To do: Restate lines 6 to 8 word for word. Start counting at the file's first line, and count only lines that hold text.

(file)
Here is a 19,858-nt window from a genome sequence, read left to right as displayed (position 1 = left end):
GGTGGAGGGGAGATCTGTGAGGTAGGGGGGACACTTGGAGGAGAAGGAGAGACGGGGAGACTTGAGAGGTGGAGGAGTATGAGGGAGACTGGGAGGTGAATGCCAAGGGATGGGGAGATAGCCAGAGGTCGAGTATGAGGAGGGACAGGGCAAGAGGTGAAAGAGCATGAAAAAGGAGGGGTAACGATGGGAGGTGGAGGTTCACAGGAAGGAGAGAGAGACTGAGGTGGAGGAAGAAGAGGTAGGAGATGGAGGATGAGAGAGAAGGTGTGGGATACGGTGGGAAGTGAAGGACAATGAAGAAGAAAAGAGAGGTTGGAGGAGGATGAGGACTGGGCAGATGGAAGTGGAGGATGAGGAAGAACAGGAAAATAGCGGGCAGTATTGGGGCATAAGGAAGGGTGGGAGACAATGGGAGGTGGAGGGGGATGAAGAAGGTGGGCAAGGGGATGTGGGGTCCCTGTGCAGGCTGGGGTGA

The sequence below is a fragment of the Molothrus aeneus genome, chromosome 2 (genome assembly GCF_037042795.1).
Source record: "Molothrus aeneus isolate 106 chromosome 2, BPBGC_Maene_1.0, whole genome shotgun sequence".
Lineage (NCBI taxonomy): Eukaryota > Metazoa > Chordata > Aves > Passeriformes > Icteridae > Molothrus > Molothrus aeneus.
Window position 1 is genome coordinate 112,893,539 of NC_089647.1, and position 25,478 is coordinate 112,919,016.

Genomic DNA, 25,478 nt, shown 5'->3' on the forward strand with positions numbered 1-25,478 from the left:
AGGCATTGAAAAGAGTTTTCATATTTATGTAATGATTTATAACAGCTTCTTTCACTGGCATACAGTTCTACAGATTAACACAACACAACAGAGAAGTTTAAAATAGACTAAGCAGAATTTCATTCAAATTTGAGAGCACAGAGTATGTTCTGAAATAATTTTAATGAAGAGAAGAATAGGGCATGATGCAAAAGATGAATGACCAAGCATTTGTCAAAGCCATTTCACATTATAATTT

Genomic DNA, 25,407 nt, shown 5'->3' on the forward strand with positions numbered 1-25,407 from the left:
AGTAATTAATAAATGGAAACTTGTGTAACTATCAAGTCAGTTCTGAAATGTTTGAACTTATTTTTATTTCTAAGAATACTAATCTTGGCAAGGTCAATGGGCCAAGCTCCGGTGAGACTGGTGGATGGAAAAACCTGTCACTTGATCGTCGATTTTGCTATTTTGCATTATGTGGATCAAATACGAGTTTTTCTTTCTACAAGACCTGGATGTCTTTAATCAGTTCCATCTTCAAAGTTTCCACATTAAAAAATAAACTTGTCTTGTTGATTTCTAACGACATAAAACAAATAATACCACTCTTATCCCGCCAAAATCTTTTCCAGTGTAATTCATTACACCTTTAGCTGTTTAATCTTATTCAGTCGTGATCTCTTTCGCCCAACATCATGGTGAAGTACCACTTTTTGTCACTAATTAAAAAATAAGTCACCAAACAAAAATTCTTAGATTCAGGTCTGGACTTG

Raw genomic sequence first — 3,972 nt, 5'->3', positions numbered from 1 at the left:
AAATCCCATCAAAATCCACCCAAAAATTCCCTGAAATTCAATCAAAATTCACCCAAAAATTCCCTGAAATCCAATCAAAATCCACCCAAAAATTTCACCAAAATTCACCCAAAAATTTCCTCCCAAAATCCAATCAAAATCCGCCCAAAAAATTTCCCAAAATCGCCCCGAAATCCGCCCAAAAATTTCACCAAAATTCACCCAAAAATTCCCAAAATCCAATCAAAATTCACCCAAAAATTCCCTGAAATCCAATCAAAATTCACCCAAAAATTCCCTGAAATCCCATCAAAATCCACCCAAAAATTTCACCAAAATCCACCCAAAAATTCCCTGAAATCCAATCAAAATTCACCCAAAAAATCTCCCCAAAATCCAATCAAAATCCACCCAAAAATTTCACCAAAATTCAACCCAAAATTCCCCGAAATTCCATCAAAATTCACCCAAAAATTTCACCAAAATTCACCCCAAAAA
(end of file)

Window position 1 is genome coordinate 112,893,539 of NC_089647.1, and position 25,478 is coordinate 112,919,016.

Genomic DNA, 25,478 nt, shown 5'->3' on the forward strand with positions numbered 1-25,478 from the left:
AGGCATTGAAAAGAGTTTTCATATTTATGTAATGATTTATAACAGCTTCTTTCACTGGCATACAGTTCTACAGATTAACACAACACAACAGAGAAGTTTAAAATAGACTAAGCAGAATTTCATTCAAATTTGAGAGCACAGAGTATGTTCTGAAATAATTTTAATGAAGAGAAGAATAGGGCATGATGCAAAAGATGAATGACCAAGCATTTGTCAAAGCCATTTCACATTATAATTT